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Aerosol Transmission of SARS-CoV-2

Aerosol Transmission of SARS-CoV-2


COVID-19 is AIRBORNE! Prof. Chia C. Wang, Director of Aerosol Science Research Center, and Prof. Kimberly A. Prather, Director of the Aerosol Center at the University of California, San Diego, and the world-renowned infectious disease expert Dr. Robert T. Schooley jointly published a special article in Science, pointing out that SARS-CoV-2 can spread in the air in the form of very fine aerosol particles or droplets. In particular, asymptomatic patients do not know the infection and do not wear any protective masks or protective measures. Thus, the transmission of aerosol may become the main route of infection.

COVID-19 continues to spread around the world. However, in terms of disease control and prevention strategies, there are still blind spots or incompleteness. It is widely recognized by the public and recognized by the World Health Organization that the method of virus transmission is contact and droplet transmission. Based on this, the epidemic prevention guidelines for washing hands frequently and maintaining social distancing are set.

In the past, people believed that only when the patient coughed or sneezed, the droplets produced were at risk of infection. But in fact, when people talk, sing, cough, or even simply breathe, they will release many tiny droplets of aerosol below 1 micron in size. When the respiratory tract or lungs of COVID-19 patients contain SARS-CoV-2, these viruses can be released into the environment along with the breath glue. If they are breathed into the respiratory tract or lungs by others while maintaining their infectivity, these virus-containing aerosols may cause the virus to replicate in the new host and lead to the onset of infection.

The current safe social distance recommended by the WHO is estimated based on the droplets produced by patients coughing or sneezing. Looking back to its historical origin, the particle size of this type of droplet is mainly based on the measurement of W. F. Wells et al. in the 1930s. However, under the background of time and space 90 years ago, the measurement equipment and technology were not advanced enough. The sensitivity was not enough to detect aerosol particles below 1 micron. As the times evolve, the technology for measuring micro and nanoscale particles has become more mature. The expiratory aerosol measured in experiments in the past 20 years has consistently pointed out that the size of the micro aerosol is less than 1 micro. Accounted for the most. When the fine aerosol containing the virus is released into the environment through the patient's breath, it can not only be suspended in the air for a longer period of time but also more likely to spread to a greater distance than the safe social distance currently recommended by the WHO.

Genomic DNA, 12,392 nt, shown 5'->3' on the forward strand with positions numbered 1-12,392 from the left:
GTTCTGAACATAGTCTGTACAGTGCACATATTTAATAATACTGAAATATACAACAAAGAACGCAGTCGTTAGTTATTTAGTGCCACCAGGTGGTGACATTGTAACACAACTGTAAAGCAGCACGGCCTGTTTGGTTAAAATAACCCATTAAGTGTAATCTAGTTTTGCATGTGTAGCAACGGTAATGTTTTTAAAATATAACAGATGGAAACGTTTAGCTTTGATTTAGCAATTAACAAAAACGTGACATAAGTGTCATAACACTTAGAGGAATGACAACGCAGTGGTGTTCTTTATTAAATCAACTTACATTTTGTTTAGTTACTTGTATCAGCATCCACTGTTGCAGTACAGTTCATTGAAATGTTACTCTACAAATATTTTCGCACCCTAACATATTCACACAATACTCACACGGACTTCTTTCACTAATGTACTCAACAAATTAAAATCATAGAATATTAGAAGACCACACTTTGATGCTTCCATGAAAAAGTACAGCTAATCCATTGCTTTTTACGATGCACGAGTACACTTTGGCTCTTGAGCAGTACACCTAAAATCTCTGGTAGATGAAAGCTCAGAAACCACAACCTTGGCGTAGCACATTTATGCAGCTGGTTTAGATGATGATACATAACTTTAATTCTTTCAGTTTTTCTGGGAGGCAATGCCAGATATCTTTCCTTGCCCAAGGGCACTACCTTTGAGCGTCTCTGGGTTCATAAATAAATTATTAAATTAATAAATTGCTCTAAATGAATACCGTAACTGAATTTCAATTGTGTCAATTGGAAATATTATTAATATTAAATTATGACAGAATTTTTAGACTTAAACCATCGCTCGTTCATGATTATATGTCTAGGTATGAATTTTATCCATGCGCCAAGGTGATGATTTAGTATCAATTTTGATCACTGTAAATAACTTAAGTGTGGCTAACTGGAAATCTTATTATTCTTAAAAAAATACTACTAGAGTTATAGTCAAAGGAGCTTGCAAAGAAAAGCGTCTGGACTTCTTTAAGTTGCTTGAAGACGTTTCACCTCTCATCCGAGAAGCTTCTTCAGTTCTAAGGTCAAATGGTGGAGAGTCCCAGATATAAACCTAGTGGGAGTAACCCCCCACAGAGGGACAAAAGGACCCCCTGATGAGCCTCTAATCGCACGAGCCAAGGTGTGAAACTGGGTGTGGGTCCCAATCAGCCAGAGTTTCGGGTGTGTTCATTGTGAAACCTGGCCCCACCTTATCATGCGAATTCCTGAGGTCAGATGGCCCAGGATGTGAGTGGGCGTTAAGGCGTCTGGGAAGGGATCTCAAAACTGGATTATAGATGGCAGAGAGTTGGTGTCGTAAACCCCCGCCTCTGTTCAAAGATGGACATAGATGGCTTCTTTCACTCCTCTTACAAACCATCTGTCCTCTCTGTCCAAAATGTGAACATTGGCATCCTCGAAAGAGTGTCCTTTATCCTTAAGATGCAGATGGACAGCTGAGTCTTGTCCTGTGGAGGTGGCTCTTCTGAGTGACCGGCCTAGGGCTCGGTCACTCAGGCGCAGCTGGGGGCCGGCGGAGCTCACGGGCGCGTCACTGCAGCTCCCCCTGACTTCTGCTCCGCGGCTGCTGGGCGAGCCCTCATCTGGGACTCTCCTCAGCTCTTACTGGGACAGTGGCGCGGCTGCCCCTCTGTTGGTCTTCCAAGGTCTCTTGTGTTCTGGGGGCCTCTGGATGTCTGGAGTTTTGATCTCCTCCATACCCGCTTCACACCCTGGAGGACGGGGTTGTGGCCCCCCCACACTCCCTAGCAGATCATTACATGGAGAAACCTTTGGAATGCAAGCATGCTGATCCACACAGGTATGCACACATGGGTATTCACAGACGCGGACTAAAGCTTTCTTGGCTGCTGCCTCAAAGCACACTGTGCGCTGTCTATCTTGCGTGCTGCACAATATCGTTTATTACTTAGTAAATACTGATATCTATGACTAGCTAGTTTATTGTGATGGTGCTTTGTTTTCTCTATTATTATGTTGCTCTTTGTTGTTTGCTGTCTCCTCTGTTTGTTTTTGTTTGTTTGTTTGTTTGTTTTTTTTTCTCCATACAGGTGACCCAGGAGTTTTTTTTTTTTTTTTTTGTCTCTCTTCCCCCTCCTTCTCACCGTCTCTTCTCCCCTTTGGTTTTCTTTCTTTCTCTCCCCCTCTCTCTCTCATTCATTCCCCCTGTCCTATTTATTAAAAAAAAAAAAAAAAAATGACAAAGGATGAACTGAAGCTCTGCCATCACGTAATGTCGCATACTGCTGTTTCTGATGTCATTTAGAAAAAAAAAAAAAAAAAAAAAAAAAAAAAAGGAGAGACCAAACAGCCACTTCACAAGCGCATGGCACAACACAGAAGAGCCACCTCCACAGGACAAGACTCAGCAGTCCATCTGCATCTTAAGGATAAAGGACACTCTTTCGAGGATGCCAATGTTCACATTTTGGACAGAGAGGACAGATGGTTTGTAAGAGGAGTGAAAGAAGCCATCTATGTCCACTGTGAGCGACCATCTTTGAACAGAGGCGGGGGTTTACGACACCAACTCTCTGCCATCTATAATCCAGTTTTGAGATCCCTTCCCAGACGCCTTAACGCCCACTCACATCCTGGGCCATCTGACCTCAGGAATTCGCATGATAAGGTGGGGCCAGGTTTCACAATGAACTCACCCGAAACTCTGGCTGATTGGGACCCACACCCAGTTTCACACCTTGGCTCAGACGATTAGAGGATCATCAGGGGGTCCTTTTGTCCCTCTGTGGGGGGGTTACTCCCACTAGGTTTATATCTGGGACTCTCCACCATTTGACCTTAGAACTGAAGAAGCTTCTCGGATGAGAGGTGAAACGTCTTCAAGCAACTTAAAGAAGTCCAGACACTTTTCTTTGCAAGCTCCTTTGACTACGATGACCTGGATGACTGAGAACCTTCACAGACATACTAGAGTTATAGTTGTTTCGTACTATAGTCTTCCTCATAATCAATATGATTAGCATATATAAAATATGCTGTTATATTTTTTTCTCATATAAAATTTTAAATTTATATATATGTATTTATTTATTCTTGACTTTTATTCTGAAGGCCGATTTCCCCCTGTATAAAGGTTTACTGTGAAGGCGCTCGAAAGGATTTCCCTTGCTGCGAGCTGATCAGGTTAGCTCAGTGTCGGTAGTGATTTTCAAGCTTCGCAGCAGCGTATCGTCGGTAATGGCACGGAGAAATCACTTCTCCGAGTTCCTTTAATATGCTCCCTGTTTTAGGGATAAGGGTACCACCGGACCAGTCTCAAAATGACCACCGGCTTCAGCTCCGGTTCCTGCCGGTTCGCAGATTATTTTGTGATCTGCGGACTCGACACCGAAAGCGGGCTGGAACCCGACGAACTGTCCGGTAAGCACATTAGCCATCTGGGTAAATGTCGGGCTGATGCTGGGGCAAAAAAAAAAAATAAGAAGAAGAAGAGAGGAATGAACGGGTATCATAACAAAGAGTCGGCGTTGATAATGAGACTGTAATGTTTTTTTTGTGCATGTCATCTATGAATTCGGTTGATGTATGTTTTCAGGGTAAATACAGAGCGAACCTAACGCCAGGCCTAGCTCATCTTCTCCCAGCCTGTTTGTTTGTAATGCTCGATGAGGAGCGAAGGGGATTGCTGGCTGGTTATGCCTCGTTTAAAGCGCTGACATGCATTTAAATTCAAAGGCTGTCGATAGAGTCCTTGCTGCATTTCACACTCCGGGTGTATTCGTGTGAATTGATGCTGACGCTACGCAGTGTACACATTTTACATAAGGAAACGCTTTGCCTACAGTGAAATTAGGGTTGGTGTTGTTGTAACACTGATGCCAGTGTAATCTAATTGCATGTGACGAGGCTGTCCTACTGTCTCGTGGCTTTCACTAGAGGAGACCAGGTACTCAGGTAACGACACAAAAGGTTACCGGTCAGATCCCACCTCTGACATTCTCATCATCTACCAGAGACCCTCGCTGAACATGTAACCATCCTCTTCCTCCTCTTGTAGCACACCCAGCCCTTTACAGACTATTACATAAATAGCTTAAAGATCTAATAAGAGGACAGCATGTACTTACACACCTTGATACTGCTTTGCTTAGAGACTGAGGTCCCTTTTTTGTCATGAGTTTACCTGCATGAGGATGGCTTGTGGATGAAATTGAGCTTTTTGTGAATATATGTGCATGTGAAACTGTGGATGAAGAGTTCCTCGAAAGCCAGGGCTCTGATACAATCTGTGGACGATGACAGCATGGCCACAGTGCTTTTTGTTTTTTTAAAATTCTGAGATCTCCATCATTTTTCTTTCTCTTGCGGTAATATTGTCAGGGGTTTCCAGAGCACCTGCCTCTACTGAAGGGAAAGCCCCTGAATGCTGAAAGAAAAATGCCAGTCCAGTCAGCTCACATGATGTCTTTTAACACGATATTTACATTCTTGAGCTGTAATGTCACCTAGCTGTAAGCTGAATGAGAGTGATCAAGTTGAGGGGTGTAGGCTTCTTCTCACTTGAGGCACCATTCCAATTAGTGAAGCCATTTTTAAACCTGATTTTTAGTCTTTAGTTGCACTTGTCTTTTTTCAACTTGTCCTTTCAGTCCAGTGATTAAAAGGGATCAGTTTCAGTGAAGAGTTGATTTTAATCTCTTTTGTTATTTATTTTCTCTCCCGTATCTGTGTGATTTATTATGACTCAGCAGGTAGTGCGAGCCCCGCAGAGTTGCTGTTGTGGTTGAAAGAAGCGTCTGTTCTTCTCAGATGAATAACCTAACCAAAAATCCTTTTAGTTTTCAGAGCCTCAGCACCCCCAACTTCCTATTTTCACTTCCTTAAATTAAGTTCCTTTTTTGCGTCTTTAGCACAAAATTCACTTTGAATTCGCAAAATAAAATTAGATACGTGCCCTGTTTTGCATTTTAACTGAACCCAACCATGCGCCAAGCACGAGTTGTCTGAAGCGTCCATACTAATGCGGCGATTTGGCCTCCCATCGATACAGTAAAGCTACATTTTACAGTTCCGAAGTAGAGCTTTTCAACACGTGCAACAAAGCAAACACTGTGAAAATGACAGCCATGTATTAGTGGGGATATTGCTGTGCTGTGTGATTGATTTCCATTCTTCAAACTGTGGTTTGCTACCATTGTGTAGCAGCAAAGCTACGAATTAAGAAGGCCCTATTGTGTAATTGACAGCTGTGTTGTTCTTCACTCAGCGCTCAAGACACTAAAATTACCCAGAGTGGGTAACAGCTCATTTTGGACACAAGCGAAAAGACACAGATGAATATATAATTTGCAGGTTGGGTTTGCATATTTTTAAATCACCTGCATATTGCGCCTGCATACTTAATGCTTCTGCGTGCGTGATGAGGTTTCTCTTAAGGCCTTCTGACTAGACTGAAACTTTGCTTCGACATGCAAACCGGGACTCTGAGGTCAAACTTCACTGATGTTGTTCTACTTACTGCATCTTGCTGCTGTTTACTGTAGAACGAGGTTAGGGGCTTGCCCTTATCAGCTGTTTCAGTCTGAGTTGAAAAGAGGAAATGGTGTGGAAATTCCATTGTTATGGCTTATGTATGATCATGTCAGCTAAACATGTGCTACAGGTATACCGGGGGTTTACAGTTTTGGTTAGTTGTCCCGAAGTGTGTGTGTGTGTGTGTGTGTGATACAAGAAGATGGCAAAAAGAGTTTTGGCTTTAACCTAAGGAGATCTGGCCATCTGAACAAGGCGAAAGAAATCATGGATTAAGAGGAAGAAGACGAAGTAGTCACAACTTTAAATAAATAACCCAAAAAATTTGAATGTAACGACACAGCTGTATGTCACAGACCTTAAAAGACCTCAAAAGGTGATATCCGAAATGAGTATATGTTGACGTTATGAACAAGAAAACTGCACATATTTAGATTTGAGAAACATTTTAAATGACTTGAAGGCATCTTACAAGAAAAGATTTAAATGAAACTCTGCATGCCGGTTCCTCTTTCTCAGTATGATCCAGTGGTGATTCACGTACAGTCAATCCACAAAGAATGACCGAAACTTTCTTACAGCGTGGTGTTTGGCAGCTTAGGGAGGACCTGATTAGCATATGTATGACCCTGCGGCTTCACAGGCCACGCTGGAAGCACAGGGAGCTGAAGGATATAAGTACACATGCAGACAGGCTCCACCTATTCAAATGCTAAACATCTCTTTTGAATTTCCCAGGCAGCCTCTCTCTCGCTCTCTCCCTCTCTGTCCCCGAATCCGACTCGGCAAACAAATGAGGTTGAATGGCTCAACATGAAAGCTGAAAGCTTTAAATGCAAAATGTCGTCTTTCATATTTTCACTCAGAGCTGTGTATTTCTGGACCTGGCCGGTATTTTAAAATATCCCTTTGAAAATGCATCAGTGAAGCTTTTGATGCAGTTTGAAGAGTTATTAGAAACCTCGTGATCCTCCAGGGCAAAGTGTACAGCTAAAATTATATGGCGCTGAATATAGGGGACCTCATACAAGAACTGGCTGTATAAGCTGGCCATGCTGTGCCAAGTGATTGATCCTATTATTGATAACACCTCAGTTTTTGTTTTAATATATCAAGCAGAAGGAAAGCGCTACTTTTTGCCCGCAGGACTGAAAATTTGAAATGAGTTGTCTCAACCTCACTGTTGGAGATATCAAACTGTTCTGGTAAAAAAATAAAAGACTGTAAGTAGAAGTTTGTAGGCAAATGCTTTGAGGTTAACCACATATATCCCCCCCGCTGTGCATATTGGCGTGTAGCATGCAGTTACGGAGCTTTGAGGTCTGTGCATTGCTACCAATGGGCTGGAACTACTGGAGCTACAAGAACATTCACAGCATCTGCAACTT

The article published in Science pointed out that a droplet with a particle size of 100 micron takes only 4.6 seconds to fall from a height of 8 feet to the ground. Still, an aerosol with a particle size of only 1 micron will drop from the same height to the ground. It took 12.4 hours on the ground. Recent studies have found that aerosols containing SARS-CoV-2 can survive in the air for at least 16 hours. Once inhaled into the human body, these virus aerosols with smaller particle sizes may also enter deeper into the human lungs and cause infection.

Many viral diseases, including severe acute respiratory syndrome (SARS), Middle East respiratory syndrome (MERS), H1N1, and other influenza viruses, have been confirmed by the literature that they can spread in the air in the form of aerosol. Novel coronavirus pneumonia has been reported since the end of 2019. So far, there are enough evidence, including experimental, field measurement and sampling analysis, epidemiological statistics, and aerodynamics simulation. All of these findings indicate that the SARS-CoV-2 virus, which causes new crown pneumonia COVID-19, can indeed spread through the air. It is also mentioned in the special article published in science that the spread of aerosol will lead to the highest risk of infection when asymptomatic infected persons who do not know of the disease and others (possible hosts) around do not wear any protective masks or protective measures; Especially when it is in a regional closed or semi-closed space with poor ventilation and high concentration of suspended virus aerosol. On the contrary, the risk of infection can be minimized when both the infected and the healthy uninfected wear masks

Kimberly A. Prather, Chia C. Wang, Robert T. Schooley, Reducing transmission of SARS-CoV-2, Science 368, 1422-1424 (2020). https://science.sciencemag.org/content/368/6498/1422/tab-pdf